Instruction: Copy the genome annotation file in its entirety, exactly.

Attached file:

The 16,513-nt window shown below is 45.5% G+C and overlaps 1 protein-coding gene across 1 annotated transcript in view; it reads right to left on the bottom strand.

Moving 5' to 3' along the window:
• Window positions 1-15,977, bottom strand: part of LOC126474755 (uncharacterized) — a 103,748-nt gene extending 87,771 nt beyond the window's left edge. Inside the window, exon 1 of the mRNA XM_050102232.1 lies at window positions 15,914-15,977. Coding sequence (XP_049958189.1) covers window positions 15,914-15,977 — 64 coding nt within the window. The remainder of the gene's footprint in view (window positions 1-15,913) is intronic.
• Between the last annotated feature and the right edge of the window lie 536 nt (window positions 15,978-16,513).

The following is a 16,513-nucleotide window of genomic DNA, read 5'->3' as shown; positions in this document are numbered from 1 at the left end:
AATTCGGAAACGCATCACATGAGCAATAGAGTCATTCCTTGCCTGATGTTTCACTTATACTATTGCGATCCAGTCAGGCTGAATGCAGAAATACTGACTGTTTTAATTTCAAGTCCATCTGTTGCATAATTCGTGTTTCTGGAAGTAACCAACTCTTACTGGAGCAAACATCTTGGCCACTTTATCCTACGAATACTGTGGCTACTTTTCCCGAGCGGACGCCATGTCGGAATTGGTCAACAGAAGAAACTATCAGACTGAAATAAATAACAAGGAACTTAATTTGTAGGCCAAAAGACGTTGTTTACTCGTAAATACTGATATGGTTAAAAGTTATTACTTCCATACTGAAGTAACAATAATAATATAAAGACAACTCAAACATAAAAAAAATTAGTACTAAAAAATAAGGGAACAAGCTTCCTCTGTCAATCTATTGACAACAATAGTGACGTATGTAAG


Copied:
The 16,513-nt window shown below is 45.5% G+C and overlaps 1 protein-coding gene across 1 annotated transcript in view; it reads right to left on the bottom strand.

Moving 5' to 3' along the window:
• Window positions 1-15,977, bottom strand: part of LOC126474755 (uncharacterized) — a 103,748-nt gene extending 87,771 nt beyond the window's left edge. Inside the window, exon 1 of the mRNA XM_050102232.1 lies at window positions 15,914-15,977. Coding sequence (XP_049958189.1) covers window positions 15,914-15,977 — 64 coding nt within the window. The remainder of the gene's footprint in view (window positions 1-15,913) is intronic.
• Between the last annotated feature and the right edge of the window lie 536 nt (window positions 15,978-16,513).

The following is a 16,513-nucleotide window of genomic DNA, read 5'->3' as shown; positions in this document are numbered from 1 at the left end:
AATTCGGAAACGCATCACATGAGCAATAGAGTCATTCCTTGCCTGATGTTTCACTTATACTATTGCGATCCAGTCAGGCTGAATGCAGAAATACTGACTGTTTTAATTTCAAGTCCATCTGTTGCATAATTCGTGTTTCTGGAAGTAACCAACTCTTACTGGAGCAAACATCTTGGCCACTTTATCCTACGAATACTGTGGCTACTTTTCCCGAGCGGACGCCATGTCGGAATTGGTCAACAGAAGAAACTATCAGACTGAAATAAATAACAAGGAACTTAATTTGTAGGCCAAAAGACGTTGTTTACTCGTAAATACTGATATGGTTAAAAGTTATTACTTCCATACTGAAGTAACAATAATAATATAAAGACAACTCAAACATAAAAAAAATTAGTACTAAAAAATAAGGGAACAAGCTTCCTCTGTCAATCTATTGACAACAATAGTGACGTATGTAAG